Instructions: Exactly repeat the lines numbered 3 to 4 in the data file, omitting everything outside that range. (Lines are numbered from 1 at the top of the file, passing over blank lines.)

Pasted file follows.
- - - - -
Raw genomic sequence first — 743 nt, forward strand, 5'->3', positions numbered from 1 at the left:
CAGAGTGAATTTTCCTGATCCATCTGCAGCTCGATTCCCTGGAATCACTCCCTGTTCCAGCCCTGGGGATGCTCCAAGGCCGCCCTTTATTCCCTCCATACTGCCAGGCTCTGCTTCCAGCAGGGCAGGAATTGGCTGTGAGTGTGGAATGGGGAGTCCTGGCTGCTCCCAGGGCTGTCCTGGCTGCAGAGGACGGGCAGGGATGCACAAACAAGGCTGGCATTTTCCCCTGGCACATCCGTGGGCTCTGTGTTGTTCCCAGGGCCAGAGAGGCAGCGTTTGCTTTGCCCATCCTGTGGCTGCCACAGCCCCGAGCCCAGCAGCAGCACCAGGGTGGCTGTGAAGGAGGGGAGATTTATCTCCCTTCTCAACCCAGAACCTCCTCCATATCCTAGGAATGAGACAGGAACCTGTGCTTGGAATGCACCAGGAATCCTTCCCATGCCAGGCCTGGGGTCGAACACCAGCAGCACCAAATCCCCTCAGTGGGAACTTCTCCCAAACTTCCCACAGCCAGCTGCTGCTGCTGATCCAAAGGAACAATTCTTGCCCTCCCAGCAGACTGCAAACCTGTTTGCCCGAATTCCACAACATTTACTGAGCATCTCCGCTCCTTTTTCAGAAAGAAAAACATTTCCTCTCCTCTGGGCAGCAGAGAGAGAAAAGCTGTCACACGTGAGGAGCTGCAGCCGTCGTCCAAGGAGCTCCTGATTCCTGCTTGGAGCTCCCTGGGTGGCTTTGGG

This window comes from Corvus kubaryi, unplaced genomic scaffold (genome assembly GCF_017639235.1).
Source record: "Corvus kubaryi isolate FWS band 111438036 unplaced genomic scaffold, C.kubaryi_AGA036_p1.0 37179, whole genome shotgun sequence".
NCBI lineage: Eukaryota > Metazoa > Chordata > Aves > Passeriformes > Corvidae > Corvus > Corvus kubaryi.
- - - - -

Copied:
This window comes from Corvus kubaryi, unplaced genomic scaffold (genome assembly GCF_017639235.1).
Source record: "Corvus kubaryi isolate FWS band 111438036 unplaced genomic scaffold, C.kubaryi_AGA036_p1.0 37179, whole genome shotgun sequence".